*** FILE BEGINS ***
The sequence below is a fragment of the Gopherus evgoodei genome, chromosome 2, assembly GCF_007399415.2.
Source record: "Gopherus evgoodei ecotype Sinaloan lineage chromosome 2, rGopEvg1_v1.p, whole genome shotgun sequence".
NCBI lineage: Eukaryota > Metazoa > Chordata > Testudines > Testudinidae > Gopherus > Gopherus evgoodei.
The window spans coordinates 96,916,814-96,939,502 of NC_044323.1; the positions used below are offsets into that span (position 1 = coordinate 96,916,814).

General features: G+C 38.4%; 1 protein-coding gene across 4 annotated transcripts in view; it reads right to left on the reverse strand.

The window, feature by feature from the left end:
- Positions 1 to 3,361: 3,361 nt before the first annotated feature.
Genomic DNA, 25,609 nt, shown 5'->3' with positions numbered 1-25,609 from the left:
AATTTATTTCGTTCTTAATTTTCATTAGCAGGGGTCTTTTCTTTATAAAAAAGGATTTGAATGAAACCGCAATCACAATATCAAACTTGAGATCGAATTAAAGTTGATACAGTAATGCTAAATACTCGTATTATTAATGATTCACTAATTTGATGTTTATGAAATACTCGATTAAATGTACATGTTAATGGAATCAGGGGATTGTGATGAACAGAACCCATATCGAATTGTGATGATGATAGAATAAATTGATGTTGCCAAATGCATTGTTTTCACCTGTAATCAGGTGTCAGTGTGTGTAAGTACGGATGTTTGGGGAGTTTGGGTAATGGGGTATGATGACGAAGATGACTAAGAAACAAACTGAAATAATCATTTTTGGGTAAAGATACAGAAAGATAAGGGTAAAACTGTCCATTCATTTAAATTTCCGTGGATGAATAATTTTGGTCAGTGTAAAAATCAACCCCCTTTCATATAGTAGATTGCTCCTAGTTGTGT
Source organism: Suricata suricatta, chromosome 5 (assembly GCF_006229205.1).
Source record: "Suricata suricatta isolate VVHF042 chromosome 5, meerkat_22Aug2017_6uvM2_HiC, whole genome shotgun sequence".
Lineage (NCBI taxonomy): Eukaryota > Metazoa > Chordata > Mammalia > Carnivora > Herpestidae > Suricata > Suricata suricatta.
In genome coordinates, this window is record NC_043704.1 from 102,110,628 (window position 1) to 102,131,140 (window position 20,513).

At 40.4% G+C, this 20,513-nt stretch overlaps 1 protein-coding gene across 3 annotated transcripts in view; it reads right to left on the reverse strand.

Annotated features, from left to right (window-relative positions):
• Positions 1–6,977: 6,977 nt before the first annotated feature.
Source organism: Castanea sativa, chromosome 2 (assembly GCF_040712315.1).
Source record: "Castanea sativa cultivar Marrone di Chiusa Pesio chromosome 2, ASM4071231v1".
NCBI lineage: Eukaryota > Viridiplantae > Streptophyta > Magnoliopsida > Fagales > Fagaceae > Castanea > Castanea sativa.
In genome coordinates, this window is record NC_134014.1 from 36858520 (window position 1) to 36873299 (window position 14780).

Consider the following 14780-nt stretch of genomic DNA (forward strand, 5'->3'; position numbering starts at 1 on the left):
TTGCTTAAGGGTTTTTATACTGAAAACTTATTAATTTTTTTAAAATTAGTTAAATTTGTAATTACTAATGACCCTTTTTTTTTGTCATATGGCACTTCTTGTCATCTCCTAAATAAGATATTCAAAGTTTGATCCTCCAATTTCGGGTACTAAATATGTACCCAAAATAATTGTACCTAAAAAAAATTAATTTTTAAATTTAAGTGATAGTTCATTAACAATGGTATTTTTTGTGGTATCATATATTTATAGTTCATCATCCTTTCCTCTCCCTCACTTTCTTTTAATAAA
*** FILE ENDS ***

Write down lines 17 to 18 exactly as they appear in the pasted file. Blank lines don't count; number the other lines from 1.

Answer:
Source organism: Castanea sativa, chromosome 2 (assembly GCF_040712315.1).
Source record: "Castanea sativa cultivar Marrone di Chiusa Pesio chromosome 2, ASM4071231v1".